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International Philosophical Quarterly

Volume 59, Issue 4, December 2019

John Peterson
Pages 485-492

Holism, Realism, and Error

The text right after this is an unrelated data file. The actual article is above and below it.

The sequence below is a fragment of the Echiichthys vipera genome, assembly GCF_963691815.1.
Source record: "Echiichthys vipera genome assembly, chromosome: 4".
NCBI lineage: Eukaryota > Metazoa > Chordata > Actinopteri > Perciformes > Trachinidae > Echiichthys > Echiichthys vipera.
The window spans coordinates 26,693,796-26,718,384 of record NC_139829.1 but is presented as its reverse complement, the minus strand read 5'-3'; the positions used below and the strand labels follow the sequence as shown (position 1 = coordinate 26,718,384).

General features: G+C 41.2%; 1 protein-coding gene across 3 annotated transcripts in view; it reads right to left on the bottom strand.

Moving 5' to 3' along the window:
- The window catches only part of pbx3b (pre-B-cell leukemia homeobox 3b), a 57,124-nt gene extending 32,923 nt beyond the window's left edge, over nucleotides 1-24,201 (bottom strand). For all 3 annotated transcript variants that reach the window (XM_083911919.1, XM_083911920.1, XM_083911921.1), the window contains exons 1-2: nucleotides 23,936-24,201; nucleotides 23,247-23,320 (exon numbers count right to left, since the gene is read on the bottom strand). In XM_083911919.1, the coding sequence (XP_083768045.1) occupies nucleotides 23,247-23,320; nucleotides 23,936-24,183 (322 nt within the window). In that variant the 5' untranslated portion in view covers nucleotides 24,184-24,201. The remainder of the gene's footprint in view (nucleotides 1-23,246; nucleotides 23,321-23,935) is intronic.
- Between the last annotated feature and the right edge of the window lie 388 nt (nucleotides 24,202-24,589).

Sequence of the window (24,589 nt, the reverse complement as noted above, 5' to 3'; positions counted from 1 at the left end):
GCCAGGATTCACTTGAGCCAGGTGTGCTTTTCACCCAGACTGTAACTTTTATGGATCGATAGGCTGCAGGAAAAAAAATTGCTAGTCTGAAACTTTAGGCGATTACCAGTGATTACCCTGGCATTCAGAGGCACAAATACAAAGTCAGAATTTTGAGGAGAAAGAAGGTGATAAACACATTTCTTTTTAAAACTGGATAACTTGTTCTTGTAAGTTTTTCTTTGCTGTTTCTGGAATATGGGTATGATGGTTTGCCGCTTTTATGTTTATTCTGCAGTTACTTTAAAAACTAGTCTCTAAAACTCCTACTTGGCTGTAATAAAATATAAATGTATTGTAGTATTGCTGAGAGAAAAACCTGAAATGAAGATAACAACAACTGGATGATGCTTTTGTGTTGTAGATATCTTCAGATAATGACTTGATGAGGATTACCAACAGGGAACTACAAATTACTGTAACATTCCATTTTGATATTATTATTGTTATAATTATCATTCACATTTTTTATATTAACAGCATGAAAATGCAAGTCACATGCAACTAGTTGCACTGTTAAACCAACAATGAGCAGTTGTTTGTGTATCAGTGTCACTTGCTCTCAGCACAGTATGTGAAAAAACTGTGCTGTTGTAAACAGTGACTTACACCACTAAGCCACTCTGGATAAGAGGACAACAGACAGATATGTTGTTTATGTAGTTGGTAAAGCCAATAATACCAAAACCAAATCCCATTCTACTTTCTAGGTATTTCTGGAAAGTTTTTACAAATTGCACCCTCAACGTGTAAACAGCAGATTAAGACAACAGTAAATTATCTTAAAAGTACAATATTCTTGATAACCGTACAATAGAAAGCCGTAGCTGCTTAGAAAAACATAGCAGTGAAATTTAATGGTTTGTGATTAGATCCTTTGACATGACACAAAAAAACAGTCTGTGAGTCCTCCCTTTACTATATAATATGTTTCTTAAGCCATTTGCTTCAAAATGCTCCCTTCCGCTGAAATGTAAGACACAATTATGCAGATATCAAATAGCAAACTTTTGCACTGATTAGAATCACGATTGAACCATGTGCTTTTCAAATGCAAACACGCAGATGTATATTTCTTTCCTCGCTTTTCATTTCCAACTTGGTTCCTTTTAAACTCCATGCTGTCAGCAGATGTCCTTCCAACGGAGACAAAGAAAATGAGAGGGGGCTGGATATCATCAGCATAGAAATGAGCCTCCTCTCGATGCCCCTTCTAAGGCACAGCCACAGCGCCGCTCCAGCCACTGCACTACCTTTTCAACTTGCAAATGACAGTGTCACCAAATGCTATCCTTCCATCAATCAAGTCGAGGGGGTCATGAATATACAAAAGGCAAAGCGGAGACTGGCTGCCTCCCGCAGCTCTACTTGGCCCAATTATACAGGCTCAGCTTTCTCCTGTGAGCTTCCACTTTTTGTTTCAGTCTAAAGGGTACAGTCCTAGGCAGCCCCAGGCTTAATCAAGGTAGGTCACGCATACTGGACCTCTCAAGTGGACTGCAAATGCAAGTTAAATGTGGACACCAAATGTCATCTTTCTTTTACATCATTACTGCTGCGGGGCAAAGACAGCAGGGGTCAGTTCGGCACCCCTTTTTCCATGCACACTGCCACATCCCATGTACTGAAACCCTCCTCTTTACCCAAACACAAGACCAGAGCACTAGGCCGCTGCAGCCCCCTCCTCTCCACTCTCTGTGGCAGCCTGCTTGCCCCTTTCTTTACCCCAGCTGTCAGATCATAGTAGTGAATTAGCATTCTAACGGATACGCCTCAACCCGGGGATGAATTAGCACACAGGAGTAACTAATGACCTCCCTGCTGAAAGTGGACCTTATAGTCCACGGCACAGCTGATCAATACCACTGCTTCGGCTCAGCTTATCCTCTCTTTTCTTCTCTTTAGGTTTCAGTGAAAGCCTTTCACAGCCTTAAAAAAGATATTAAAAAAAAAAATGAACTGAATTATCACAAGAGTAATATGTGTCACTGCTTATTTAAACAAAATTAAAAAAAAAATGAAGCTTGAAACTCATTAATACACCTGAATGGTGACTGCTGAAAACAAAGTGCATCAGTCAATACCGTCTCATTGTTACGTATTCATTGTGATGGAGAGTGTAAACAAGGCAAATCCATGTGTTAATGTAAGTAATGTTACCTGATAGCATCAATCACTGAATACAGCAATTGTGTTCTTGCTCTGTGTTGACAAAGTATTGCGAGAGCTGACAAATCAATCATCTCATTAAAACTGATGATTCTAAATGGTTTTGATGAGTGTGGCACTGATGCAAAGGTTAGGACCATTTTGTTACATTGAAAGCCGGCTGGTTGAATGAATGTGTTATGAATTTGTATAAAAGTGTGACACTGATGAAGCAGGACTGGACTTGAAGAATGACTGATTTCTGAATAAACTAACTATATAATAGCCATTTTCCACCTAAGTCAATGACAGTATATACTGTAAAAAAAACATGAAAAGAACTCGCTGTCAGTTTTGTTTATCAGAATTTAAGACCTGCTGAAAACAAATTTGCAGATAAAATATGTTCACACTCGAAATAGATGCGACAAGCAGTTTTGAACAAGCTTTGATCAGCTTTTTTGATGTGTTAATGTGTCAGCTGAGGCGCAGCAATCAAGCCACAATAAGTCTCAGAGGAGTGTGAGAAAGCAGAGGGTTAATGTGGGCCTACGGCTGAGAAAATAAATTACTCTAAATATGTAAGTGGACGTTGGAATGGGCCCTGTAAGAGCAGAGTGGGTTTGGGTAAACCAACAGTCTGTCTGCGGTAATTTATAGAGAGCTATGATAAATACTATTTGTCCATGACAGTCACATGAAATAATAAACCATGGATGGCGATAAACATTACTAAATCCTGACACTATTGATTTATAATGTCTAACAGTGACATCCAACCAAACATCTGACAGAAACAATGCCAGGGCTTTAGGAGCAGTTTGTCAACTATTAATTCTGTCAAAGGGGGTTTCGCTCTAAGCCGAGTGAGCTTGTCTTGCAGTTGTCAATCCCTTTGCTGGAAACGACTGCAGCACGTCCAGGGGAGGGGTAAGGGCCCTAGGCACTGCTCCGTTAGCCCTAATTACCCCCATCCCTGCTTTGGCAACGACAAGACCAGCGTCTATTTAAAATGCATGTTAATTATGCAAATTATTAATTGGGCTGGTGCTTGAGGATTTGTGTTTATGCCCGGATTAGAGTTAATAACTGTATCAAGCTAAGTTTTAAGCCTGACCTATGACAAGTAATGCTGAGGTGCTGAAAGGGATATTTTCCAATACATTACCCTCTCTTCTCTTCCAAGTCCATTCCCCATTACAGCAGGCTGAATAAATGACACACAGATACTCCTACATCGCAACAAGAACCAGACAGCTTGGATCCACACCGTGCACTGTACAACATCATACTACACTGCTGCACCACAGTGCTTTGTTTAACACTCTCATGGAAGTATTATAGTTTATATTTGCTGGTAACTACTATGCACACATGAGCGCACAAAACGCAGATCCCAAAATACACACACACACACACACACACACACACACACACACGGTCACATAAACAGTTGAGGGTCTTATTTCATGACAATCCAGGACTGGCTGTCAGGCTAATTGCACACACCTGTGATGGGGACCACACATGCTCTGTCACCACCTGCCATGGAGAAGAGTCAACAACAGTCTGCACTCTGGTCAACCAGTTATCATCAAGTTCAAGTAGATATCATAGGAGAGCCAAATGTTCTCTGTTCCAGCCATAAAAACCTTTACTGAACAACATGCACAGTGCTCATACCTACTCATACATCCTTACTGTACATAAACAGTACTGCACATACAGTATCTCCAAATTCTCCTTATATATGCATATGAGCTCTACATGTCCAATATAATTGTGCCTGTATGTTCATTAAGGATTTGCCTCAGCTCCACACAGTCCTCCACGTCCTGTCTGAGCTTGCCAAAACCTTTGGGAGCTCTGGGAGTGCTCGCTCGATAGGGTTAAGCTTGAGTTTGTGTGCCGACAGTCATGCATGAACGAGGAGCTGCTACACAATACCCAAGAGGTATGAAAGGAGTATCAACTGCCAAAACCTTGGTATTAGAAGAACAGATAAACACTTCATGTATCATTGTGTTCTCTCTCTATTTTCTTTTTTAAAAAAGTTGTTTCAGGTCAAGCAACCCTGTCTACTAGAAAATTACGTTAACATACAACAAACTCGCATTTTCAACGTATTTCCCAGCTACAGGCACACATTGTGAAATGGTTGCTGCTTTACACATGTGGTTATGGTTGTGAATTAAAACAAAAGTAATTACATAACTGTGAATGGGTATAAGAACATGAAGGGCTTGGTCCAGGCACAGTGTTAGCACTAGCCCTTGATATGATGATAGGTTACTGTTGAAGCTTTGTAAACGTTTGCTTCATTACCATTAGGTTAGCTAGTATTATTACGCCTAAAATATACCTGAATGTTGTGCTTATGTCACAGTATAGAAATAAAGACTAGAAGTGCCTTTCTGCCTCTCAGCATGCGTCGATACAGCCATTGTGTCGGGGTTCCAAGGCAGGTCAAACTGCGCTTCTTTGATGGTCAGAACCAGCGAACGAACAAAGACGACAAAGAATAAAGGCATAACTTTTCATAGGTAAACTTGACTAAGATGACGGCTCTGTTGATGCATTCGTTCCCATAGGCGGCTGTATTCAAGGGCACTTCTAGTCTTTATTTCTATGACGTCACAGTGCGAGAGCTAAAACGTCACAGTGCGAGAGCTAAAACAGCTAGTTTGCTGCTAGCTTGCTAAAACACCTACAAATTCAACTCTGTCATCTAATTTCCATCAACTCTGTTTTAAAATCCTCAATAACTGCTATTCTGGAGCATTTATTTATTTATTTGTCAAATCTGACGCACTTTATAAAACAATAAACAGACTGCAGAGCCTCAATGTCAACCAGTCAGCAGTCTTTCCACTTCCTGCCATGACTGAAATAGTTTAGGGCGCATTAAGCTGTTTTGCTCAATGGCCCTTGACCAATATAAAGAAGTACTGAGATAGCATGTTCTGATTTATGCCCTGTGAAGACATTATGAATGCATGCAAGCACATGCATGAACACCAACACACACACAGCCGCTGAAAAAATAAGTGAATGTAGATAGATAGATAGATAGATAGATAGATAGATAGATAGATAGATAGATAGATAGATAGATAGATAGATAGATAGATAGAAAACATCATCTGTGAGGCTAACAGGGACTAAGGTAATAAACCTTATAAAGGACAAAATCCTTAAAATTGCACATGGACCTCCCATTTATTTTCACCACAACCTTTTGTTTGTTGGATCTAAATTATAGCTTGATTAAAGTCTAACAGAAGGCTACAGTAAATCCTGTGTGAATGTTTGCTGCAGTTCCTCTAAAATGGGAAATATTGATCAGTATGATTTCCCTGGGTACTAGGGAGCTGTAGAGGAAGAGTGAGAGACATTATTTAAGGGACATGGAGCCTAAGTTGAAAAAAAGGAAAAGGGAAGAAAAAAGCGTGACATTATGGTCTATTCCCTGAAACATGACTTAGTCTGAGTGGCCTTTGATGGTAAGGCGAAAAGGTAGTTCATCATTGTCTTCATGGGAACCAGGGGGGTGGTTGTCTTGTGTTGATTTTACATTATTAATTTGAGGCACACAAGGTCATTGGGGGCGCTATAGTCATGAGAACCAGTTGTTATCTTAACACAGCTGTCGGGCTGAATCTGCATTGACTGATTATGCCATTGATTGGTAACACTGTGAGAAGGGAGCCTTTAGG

Holism in metaphysics can be defended because it can solve a dilemma about error: that the object of one’s wrong judgment is either inside or outside one’s mind and that neither alternative can be the case. Among holists the American philosopher Josiah Royce provides the best account of both the dilemma and its holist answer. The latter consists in steering between the hard and fast difference of being inside and outside the mind that sparks the dilemma. Royce does this by identifying a unity in the difference, which then ceases to be a stark division and becomes instead a unity-in-difference. I then show how a related dilemma is susceptible to this sort of holist solution. Yet the holist answer to these dilemmas invites all the stock objections to holism. These include the obliteration of finite selves and the distinction between such selves and their experiences. Answering these objections calls for an alternative that uses Royce’s ploy of synthesizing the extremes of being inside and being outside the mind. This sort of realism gets between the horns of the dilemmas via the real and intentional modes of forms.

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